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9. Make a book tree.

This is both an Advent activity and Christmas decoration! Separately wrap a dozen or more Christ-centered Christmas picture books. You can use simple brown wrapping and string. Stack the books from largest on the bottom to smallest on top with corners turned at different angles to create a Christmas tree look. Then watch as your children wait with excitement to open and read the next book!

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10. Stream a playlist.

Most stores and radio stations are playing the likes of “Santa Baby” and “Grandma Got Run Over by a Reindeer.” But we can create and stream our own playlists to help us prepare our hearts and worship the King.

You can put together your own free playlist in Spotify here or listen to this playlist of 15 Christ-centered Christian songs and carols.

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11. Make a Blessing Jar.

Advent reminds us that Jesus left the riches of heaven to become a servant for our sakes. (2 Corinthians 8:9) The blessing jar is a reminder of Jesus’ service, sacrifice, and gift of salvation.

Brainstorm with your family ways you can serve others through the Christmas season. It might be leaving a cooler of sodas by the front door for mail carriers, donating unused coats, making a meal for a new mom or elderly neighbor or volunteering for a local Christmas charity.

Each time you serve or give, write about it on a slip of paper, roll the paper up and place it in the Blessing Jar. The jar will be a visual reminder that Jesus became a servant for our sakes and calls us to serve others.

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12. Create a living Nativity.

Our friends stage a living Nativity on their front lawn one night each Christmas with their family. You may need to enlist neighbors or friends to help but costumes can be as simple as old sheets for robes and dish towels for headdresses.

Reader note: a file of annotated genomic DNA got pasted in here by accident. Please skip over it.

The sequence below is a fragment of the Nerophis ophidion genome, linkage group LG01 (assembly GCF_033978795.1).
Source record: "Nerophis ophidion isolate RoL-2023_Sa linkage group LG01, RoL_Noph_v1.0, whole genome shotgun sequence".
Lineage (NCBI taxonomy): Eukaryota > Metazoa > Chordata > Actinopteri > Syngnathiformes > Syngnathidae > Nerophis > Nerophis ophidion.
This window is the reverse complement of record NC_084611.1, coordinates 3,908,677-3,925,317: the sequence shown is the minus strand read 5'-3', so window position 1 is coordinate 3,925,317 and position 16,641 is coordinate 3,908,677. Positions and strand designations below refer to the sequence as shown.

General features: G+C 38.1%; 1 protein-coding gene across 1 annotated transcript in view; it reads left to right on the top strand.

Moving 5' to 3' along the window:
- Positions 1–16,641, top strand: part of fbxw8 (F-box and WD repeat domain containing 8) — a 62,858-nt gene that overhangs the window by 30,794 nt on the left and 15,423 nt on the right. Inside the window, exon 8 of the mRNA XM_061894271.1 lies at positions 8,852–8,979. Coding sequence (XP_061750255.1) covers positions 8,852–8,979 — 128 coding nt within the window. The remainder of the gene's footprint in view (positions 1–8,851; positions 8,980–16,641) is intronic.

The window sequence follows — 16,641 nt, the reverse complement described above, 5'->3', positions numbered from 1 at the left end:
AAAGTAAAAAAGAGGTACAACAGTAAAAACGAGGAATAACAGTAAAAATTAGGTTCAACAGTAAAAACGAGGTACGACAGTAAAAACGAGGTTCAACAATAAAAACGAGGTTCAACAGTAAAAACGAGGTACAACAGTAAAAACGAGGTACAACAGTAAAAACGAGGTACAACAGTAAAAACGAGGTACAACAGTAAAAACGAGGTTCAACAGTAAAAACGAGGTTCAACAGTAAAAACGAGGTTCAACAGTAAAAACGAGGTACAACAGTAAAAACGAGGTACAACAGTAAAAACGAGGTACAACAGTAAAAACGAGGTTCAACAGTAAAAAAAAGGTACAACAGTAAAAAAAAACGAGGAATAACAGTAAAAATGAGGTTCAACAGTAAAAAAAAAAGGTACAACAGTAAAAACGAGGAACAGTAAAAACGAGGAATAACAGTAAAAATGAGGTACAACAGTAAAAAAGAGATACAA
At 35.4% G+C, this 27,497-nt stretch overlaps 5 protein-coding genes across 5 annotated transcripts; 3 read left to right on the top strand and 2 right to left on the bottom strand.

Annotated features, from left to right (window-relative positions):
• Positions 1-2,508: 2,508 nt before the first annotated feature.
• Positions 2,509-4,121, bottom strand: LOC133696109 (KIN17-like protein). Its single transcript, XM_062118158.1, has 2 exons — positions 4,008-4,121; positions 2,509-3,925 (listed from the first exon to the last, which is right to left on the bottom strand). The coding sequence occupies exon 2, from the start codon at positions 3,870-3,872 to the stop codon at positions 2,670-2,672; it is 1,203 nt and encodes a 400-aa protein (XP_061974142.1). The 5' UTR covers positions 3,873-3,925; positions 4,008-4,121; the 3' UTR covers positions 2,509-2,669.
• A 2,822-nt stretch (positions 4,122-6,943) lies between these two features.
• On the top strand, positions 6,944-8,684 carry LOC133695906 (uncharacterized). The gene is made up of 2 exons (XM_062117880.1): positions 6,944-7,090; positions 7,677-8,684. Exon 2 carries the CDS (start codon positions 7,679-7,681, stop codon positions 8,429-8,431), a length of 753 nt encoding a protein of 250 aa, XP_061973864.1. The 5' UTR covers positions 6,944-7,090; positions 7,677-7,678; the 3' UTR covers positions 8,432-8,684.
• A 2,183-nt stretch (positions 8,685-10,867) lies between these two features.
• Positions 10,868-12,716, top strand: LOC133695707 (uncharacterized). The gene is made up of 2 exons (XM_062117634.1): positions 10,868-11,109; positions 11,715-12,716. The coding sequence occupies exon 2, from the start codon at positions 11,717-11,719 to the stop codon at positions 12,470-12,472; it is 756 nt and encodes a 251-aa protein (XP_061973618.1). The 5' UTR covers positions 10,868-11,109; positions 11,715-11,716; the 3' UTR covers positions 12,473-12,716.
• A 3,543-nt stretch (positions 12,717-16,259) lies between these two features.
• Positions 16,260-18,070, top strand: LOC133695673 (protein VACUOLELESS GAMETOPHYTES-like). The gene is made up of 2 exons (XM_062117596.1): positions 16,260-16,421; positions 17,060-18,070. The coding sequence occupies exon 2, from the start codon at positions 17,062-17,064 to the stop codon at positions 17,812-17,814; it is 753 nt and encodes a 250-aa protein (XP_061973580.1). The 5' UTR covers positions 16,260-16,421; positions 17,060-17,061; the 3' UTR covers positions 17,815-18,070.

Use a large box or small crate for the manger. Even the family dog can be dressed up as sheep or cow. You can either create a still life, much like a manger scene, or have someone narrate the Christmas story from Luke 2.

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13. The Jesse Tree.

Another beloved Advent tradition is making a Jesse tree. The Jesse tree uses ornaments hung on a special tree or a large branch to tell the story of redemption God promised through Jesus.

Also called a Tree of Jesse, simple ornaments symbolizing each story are made and hung on the tree. The ornaments generally start with a globe -- representing creation; an apple -- representing the fall; a rainbow – representing God’s covenant with Noah, and so on all the way through an ornament of stone tablets – representing the 10 commandments; a sheep for the shepherds; and a baby in a manger for the birth of Jesus. You can read more about the Jesse tree here.

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14. Act out the Christmas story.

I’ve often heard of children acting out the Christmas story on Christmas day. But what if it could be acted out over a series of days? Start with the annunciation to Mary in Luke 1:30-31 one day followed by the annunciation to Joseph in Matthew 1:18-21 on another.

Then take a few days to tell the story as it unfolds in Luke 2 – first the trip to Bethlehem and finding no room in an inn; then the birth; the announcement to the shepherds. Finally, let your children act out the pilgrimage of the magi to see the Savior recorded in Matthew 2:1-11.

Taking one act each night will help your children understand the fullness of all God was doing in the birth of Jesus

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15. Pray the names of Jesus.

Jesus is given more than 50 names in scripture and each one helps us understand his nature and character. Choose one name each day, praise Christ for who he is and then pray the name of Jesus. For example, the first name of Jesus on this list is Almighty One. Praise Jesus for his power greater than anything in all creation, thank him for fighting your battles and then ask Jesus to help you trust him no matter how hard your circumstance appears.

Lisa Appelo is a writer, speaker, and Bible teacher encouraging women to deepen their faith and find hope in the hard. She’s a widow and single mom to 7, after her husband’s sudden death. You can connect with Lisa at and find her family Advent book: Countdown to Christmas: Unwrap the Christmas Story with Your Family in 15 Days on Amazon.

This article is part of our larger Christmas and Advent resource library centered around the events leading up to the birth of Jesus Christ. We hope these articles help you understand the meaning and story behind important Christian holidays and dates and encourage you as you take time to reflect on all that God has done for us through his son Jesus Christ!

What is Christmas? Understanding History, Origin and Traditions
Christmas Eve History and Traditions
What is Advent: Definition & Meaning Behind Christmas Tradition
Advent Wreath & Candles - Understanding the History, Meaning, and Tradition
The History and Meaning of the Advent Calendar